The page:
Brazil suspends Chevron’s drilling rights

An aerial view shows oil that seeped from a well operated by Chevron at Frade, on the waters in Campos Basin in Rio de Janeiro state November 18, 2011. Credit: Reuters/Rogerio Santana/Handout

An aerial view shows oil that seeped from a well operated by Chevron at Frade, on the waters in Campos Basin in Rio de Janeiro state November 18, 2011. Credit: Reuters/Rogerio Santana/Handout

Article originally published on Reuters.com

By Peter Murphy

(Reuters) – Brazil’s government suspended Chevron Corp’s drilling rights until Chevron clarifies the causes of an offshore oil spill, the latest twist in a political firestorm threatening the U.S. company’s role in Brazil’s oil bonanza.

The decision on Wednesday came as the head of Chevron’s Brazilian unit testified before Brazil’s Congress, where he apologized for the November 8 spill that leaked about 2,400 barrels of oil into the ocean off the coast of Rio de Janeiro.

Brazil’s National Petroleum Agency said it decided to halt Chevron’s drilling rights after determining there was evidence that the company had been “negligent” in its study of data needed to drill and in contingency planning for abandoning the well in the event of accident.

The agency, known as ANP, also rejected a request from Chevron made before the leak to drill wells in the deeper subsalt areas in the Frade field where the spill occurred. The field is located in the oil-rich Campos Basin and is the only block in Brazil where Chevron produces oil as the operator.

The Campos Basin is currently the source of more than 80 percent of Brazil’s oil output.

While Chevron said late on Wednesday it had not received formal notice of the drilling halt, the company announced an indefinite voluntary suspension of all current and future drilling off Brazil, apart from plug and abandonment work.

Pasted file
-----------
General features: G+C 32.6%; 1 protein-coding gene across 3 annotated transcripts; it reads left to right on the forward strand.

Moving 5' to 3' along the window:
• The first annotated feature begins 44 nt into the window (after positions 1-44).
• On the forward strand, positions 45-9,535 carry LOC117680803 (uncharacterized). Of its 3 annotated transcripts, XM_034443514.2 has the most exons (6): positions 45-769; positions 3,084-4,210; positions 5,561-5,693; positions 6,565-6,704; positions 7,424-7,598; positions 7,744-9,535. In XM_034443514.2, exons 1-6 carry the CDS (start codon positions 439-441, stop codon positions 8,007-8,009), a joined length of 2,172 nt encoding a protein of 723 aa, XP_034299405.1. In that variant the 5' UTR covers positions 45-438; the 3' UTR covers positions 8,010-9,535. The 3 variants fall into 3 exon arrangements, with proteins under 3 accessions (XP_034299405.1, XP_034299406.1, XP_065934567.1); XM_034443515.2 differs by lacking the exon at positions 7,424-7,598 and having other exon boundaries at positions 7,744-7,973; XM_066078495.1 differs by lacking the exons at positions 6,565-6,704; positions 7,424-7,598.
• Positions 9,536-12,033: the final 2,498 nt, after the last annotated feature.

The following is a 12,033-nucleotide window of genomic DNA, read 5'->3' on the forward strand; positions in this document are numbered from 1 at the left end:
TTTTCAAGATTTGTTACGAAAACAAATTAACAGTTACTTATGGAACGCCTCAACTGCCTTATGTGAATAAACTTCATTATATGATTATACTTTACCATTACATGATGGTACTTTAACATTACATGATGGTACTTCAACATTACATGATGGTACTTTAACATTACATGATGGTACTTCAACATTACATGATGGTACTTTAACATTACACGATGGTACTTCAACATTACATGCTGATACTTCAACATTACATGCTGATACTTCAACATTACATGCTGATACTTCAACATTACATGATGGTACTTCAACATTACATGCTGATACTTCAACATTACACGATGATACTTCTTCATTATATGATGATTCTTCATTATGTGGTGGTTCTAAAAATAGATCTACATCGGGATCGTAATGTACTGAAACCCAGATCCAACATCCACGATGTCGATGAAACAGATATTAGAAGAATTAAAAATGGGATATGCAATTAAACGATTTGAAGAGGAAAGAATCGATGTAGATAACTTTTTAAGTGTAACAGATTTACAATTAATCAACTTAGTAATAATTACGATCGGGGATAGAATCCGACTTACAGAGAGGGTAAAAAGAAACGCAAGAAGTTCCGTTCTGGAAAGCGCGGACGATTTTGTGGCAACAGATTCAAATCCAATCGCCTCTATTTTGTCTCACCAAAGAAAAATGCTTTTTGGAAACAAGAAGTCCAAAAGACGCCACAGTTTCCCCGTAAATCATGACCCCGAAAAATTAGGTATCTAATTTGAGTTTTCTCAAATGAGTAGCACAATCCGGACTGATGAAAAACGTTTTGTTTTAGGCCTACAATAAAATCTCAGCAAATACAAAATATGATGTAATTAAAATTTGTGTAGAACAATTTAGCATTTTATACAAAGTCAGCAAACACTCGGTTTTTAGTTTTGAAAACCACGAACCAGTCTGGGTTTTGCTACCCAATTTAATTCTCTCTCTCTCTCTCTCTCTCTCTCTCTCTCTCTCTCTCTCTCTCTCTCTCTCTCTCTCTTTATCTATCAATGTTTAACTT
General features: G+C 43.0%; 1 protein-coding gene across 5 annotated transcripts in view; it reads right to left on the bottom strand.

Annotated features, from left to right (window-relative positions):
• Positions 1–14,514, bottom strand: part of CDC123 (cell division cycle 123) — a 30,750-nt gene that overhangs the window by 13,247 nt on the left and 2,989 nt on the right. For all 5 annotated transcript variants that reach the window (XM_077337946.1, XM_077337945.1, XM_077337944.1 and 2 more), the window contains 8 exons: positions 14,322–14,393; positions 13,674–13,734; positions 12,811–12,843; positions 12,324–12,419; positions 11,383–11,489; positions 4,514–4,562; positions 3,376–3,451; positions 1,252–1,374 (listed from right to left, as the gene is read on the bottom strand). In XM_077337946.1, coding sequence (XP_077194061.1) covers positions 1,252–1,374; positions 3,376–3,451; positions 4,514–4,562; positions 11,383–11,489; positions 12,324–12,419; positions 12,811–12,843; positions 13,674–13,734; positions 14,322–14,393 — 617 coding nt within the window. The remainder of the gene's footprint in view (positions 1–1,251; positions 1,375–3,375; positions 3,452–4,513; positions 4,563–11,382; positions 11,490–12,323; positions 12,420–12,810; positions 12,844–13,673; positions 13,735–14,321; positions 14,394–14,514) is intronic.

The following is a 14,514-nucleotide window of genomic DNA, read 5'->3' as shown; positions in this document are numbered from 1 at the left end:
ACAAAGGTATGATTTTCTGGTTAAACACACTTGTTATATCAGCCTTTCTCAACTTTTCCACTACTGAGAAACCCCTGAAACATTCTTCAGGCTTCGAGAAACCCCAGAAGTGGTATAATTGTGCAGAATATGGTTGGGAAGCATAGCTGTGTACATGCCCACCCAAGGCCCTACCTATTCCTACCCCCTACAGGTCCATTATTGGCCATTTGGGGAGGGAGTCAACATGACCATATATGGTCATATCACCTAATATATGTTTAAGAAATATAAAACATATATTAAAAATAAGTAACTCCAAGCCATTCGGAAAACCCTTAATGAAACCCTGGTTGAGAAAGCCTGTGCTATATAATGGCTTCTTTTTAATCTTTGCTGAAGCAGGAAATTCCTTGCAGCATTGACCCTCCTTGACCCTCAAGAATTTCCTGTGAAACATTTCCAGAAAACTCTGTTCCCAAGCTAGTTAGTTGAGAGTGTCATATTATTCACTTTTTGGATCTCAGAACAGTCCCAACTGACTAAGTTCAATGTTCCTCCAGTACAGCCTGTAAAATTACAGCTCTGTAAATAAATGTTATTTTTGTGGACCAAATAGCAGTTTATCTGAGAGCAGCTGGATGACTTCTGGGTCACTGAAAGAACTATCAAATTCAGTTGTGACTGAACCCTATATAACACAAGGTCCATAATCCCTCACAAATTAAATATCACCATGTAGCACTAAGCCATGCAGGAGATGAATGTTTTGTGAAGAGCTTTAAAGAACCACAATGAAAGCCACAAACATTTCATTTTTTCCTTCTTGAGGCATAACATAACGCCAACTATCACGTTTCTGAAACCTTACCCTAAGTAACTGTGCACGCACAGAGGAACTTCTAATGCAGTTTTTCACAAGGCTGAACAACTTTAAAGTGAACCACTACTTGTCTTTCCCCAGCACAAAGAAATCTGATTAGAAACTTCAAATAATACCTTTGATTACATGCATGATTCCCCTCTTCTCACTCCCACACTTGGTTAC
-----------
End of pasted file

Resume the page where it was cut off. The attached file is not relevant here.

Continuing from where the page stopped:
“Chevron acknowledges, however, that ANP has posted a notice of suspension to its website,” the company added.

The only rig working for Chevron off Brazil is Transocean Ltd’s Sedco 706, which drilled the well that leaked.

The spill is an ominous reminder of the risks involved in offshore drilling, cooling the euphoria over vast subsalt oil reserves that Brazil found in 2007 up to 7 km (4.4 miles) below the seabed. The country is banking on those reserves of up to 100 billion barrels to speed its development.

Chevron has previously drilled for subsalt depth targets in the field, which is also owned by Brazil’s state-controlled energy giant Petrobras and Frade Japao, a Japanese consortium. Chevron owns 52 percent of Frade, whereas Petrobras owns 30 percent and Frade Japao 18 percent.

Chevron, the second-largest U.S. oil company, has been fined $28 million by Brazil’s environmental agency for the spill, an amount that is sure to rise when ANP and Rio’s state government slap fines on the company, as they have pledged to do.

Chevron had already halted all of its local drilling operations after the leak occurred, before ANP’s announced suspension. ANP said the suspension will remain in place until Chevron fully restores safety conditions in the field.

Chevron’s CEO in Brazil, George Buck, told Brazilian lawmakers that the company “acted as rapidly and safely as possible” and “used all resources” to contain and stop the flow of oil from the well.

“We controlled the source in four days. We worked with transparency and cooperation with the authorities of Brazil,” Buck said….

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